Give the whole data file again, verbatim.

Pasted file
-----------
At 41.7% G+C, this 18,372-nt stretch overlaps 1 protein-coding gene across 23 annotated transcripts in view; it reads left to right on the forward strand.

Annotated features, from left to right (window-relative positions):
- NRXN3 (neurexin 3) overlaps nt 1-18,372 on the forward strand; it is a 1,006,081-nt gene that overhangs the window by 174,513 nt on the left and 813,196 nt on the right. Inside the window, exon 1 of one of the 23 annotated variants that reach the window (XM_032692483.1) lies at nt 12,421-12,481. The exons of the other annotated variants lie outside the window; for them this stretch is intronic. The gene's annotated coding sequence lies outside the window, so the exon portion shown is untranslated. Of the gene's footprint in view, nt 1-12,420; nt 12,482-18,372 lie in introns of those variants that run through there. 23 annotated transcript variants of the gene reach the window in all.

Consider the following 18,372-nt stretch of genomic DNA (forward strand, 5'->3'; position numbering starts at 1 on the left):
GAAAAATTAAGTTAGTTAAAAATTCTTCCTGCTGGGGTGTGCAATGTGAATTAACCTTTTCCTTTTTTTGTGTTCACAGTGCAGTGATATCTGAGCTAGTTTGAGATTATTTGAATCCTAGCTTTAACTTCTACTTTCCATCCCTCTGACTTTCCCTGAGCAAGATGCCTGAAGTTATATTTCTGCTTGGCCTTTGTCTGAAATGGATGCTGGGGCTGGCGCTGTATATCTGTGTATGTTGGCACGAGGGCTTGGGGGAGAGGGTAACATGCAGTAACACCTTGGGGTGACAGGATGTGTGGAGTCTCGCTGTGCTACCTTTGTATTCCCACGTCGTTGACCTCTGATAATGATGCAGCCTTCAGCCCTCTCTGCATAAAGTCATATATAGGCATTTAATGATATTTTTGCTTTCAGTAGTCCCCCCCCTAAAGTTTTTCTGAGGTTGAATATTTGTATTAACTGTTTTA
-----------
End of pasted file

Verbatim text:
At 41.7% G+C, this 18,372-nt stretch overlaps 1 protein-coding gene across 23 annotated transcripts in view; it reads left to right on the forward strand.

Annotated features, from left to right (window-relative positions):
- NRXN3 (neurexin 3) overlaps nt 1-18,372 on the forward strand; it is a 1,006,081-nt gene that overhangs the window by 174,513 nt on the left and 813,196 nt on the right. Inside the window, exon 1 of one of the 23 annotated variants that reach the window (XM_032692483.1) lies at nt 12,421-12,481. The exons of the other annotated variants lie outside the window; for them this stretch is intronic. The gene's annotated coding sequence lies outside the window, so the exon portion shown is untranslated. Of the gene's footprint in view, nt 1-12,420; nt 12,482-18,372 lie in introns of those variants that run through there. 23 annotated transcript variants of the gene reach the window in all.

Consider the following 18,372-nt stretch of genomic DNA (forward strand, 5'->3'; position numbering starts at 1 on the left):
GAAAAATTAAGTTAGTTAAAAATTCTTCCTGCTGGGGTGTGCAATGTGAATTAACCTTTTCCTTTTTTTGTGTTCACAGTGCAGTGATATCTGAGCTAGTTTGAGATTATTTGAATCCTAGCTTTAACTTCTACTTTCCATCCCTCTGACTTTCCCTGAGCAAGATGCCTGAAGTTATATTTCTGCTTGGCCTTTGTCTGAAATGGATGCTGGGGCTGGCGCTGTATATCTGTGTATGTTGGCACGAGGGCTTGGGGGAGAGGGTAACATGCAGTAACACCTTGGGGTGACAGGATGTGTGGAGTCTCGCTGTGCTACCTTTGTATTCCCACGTCGTTGACCTCTGATAATGATGCAGCCTTCAGCCCTCTCTGCATAAAGTCATATATAGGCATTTAATGATATTTTTGCTTTCAGTAGTCCCCCCCCTAAAGTTTTTCTGAGGTTGAATATTTGTATTAACTGTTTTA